When we begin to appreciate the universality of these ideas, we realise that they are no less profound for the rest of us. The neatly ordered way in which we perceive cause and effect and attempt to apply this to complex systems has to be rethought.

The book explores how the effects of chaos permeate all aspects of the life of the universe, even to explaining, with deference to Rudyard Kipling, how the leopard gets its spots.

The consequences of chaos create a new way of seeing and demand a new way of understanding. For me they begin to solve the riddle, felt intuitively, that at the heart of the explanation of all of the complexity we experience, is simplicity, or as the book is titled, deep simplicity.
As Einstein said “When the solution is simple, God is answering.”

How does this relate to organisational change? Our desire to see business as in some way special, requiring its own rules, its own language and behaviours is perhaps our defence against what we see as the overwhelming complexity of the business world. If however we really want to understand, we must first be prepared to change our understanding, and begin by changing what we believe understanding to be. This book provides a first step in this process. ( )
1 vote Steve55 | Jan 18, 2009 |
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It always bothers me that, according to the laws as we understand them today, it takes a computing machine an infinite number of logical operations to figure out what goes on in no matter how tiny a region of space, and no matter how tiny a region of time. How can all that be going on in that tiny space? Why should it take an infinite amount of logic to figure out what one tiny piece of space/time is going to do? So I have often made the hypothesis that ultimately physics will not require a mathematical statement, that in the end the machinery will be revealed, and the laws will turn out to be simple, like the chequer board with all its apparent complexities.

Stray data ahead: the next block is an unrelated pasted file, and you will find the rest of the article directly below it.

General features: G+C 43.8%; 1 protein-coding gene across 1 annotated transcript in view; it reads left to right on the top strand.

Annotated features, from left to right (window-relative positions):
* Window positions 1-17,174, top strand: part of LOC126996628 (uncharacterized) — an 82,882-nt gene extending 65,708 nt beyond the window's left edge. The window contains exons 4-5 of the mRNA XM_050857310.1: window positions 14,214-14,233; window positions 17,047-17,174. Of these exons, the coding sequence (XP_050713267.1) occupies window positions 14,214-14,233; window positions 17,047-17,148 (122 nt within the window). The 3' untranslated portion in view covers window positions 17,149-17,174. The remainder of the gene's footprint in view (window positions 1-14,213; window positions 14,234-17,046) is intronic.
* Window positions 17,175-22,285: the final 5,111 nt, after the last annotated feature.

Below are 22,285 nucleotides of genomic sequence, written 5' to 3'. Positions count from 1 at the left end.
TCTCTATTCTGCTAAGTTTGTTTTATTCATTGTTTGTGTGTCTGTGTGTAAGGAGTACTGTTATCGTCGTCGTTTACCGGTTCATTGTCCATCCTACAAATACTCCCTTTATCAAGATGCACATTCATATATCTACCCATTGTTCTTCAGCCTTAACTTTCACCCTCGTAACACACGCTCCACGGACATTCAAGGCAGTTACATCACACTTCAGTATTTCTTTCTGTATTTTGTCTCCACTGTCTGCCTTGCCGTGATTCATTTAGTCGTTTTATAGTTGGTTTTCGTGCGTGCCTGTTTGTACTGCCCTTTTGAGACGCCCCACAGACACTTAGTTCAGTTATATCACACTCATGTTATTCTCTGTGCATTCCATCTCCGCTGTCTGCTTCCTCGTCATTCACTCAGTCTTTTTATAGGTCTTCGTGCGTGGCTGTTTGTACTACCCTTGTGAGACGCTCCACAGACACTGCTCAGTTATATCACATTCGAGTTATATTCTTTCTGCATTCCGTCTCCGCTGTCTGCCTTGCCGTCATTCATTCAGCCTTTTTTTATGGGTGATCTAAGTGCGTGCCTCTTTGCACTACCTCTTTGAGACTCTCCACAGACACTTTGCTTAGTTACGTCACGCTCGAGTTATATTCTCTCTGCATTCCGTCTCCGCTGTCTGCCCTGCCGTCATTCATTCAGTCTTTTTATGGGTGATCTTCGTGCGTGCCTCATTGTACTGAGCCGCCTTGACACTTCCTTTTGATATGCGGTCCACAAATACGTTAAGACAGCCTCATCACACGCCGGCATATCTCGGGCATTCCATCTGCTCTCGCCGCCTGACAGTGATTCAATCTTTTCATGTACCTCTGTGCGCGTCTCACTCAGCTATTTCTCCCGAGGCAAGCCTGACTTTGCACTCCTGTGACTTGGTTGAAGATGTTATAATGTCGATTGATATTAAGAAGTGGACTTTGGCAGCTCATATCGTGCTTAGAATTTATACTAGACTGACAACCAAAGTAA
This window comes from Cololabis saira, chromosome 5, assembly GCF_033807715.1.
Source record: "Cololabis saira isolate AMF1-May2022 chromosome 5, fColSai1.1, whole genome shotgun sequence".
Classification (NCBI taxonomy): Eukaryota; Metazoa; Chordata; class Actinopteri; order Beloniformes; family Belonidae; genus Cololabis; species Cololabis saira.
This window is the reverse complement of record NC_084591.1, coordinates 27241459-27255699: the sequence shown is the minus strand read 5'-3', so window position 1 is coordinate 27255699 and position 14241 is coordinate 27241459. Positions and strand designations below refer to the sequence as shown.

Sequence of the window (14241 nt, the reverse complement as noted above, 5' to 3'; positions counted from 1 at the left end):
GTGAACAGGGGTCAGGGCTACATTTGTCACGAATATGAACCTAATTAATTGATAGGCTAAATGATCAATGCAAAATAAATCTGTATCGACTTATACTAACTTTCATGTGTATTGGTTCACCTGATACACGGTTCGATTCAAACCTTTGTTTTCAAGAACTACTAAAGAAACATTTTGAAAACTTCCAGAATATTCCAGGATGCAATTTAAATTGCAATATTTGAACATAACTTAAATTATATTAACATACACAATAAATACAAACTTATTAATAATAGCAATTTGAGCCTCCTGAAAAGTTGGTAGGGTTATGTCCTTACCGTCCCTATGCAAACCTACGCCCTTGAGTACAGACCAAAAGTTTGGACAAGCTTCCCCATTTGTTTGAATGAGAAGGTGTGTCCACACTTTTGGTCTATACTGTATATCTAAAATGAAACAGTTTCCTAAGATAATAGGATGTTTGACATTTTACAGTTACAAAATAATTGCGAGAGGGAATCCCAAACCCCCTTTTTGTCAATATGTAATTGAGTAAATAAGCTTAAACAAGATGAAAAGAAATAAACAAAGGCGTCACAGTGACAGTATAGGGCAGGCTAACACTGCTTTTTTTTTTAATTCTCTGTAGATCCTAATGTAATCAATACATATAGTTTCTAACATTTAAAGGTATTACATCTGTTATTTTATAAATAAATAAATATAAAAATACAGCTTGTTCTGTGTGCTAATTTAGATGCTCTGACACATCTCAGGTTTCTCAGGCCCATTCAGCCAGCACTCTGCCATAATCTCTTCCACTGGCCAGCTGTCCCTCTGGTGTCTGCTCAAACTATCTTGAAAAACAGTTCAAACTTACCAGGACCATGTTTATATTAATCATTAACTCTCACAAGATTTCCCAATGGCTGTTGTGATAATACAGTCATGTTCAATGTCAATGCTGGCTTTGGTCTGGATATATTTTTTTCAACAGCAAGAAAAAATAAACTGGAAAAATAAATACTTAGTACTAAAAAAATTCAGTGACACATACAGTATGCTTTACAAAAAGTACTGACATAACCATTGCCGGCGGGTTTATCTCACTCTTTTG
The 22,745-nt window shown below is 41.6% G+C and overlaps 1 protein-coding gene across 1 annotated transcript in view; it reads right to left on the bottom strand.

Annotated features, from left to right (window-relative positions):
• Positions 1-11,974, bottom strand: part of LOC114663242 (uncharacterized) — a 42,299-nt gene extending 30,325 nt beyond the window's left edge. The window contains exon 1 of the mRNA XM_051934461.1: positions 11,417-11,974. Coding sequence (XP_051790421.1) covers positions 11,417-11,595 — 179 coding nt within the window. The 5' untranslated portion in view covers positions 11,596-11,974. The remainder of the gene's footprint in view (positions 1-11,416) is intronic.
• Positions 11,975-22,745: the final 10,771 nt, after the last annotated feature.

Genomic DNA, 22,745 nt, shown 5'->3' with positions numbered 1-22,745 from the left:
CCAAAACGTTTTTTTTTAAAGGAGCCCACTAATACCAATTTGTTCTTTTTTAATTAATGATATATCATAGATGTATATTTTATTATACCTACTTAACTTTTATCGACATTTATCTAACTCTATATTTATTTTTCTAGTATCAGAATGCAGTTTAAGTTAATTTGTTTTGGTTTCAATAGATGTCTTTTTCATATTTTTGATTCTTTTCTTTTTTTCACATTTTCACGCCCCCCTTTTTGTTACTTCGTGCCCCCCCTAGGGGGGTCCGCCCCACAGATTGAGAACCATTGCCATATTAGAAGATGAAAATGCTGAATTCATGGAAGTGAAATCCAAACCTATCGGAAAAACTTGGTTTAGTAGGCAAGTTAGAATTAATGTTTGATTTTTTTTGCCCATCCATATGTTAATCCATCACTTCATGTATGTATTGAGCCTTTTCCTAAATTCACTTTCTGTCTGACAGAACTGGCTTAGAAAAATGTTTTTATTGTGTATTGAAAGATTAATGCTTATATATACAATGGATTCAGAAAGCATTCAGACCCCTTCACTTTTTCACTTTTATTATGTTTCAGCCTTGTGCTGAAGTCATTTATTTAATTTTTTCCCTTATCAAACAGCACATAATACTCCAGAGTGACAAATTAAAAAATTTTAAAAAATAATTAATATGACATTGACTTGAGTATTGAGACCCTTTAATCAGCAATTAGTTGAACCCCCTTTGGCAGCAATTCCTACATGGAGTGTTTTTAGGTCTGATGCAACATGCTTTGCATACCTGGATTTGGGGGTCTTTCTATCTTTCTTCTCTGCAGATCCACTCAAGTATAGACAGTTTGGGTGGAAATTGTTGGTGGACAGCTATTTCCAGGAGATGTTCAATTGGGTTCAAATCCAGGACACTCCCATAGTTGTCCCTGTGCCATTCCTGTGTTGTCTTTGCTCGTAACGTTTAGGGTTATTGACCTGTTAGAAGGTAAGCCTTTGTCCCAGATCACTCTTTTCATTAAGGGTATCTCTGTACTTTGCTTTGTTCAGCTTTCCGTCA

Richard Feynman
The Character of Physical Law
The simplicity of nature is not to be measured by that of our conceptions. Infinitely varied in its effects, nature is simple only in its causes, and its economy consists in producing a great number of phenomena, often very complicated, by means of a small number of general laws.

Pierre Laplace
1749–1827
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The Simplicity of Complexity

The world around us seems to be a complex place. Although there are some simple truths that seem to be eternal (apples always fall to the ground, not to the sky; the Sun rises in the east, never in the west), our lives, in spite of modern technology, are still, all too often, at the mercy of complicated processes that produce dramatic changes out of the blue. Weather forecasting is still as much an art as a science; earthquakes and volcanic eruptions strike unpredictably, and seemingly at random; stock-market fluctuations continue to produce boom and bust with no obvious pattern to them.
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The world around us seems to be a complex place. But, as John Gribbin explains, chaos and complexity obey simple laws - essentially, the same straightforward principles that Isaac Newton discovered more than 300 years ago.